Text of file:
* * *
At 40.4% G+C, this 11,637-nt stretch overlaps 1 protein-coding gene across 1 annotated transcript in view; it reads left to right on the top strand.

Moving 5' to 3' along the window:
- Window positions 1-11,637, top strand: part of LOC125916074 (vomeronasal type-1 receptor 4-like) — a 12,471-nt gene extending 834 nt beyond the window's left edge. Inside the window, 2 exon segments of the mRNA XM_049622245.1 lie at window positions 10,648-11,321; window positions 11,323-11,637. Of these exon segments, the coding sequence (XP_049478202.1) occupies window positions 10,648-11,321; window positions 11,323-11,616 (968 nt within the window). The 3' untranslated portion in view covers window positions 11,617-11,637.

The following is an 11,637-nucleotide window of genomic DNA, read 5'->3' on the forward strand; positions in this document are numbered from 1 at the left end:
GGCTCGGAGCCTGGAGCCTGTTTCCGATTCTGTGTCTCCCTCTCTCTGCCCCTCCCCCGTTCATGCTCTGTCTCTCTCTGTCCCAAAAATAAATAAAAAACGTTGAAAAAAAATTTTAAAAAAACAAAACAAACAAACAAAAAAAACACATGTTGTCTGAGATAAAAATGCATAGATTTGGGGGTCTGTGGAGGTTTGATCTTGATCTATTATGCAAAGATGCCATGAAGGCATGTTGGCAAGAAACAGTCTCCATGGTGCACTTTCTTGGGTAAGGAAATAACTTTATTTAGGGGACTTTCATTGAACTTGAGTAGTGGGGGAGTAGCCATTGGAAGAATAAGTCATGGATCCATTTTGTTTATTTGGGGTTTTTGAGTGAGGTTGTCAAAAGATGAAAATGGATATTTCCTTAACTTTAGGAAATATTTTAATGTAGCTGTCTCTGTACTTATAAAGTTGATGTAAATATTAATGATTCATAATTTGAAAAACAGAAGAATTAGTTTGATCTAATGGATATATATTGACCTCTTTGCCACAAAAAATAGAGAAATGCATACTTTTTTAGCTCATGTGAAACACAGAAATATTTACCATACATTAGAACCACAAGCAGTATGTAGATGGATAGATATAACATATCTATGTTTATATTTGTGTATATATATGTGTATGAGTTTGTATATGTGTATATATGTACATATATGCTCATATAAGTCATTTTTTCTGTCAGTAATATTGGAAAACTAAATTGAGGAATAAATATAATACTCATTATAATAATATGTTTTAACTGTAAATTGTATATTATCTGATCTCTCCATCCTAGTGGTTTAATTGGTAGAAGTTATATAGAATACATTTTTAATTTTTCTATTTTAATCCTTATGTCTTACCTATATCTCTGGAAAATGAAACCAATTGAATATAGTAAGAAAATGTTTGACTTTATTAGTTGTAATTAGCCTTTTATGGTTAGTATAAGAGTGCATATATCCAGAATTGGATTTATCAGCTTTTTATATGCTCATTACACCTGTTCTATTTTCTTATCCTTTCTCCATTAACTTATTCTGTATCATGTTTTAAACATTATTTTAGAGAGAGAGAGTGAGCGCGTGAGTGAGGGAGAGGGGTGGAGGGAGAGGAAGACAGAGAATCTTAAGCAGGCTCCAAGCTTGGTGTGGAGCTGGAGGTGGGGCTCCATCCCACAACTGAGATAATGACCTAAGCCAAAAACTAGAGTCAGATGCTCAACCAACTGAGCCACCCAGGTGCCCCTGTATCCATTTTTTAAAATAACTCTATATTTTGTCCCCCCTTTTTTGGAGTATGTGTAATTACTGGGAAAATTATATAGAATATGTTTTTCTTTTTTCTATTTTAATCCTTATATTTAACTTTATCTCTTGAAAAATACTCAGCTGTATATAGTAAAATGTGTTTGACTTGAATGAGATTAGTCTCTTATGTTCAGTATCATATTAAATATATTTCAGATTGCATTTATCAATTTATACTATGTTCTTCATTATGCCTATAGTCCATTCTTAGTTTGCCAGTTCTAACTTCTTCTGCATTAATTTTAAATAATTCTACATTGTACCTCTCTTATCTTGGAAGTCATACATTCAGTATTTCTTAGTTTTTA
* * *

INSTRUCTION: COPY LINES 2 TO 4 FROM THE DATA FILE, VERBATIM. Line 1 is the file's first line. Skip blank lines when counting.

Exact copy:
Moving 5' to 3' along the window:
- Window positions 1-11,637, top strand: part of LOC125916074 (vomeronasal type-1 receptor 4-like) — a 12,471-nt gene extending 834 nt beyond the window's left edge. Inside the window, 2 exon segments of the mRNA XM_049622245.1 lie at window positions 10,648-11,321; window positions 11,323-11,637. Of these exon segments, the coding sequence (XP_049478202.1) occupies window positions 10,648-11,321; window positions 11,323-11,616 (968 nt within the window). The 3' untranslated portion in view covers window positions 11,617-11,637.

The following is an 11,637-nucleotide window of genomic DNA, read 5'->3' on the forward strand; positions in this document are numbered from 1 at the left end: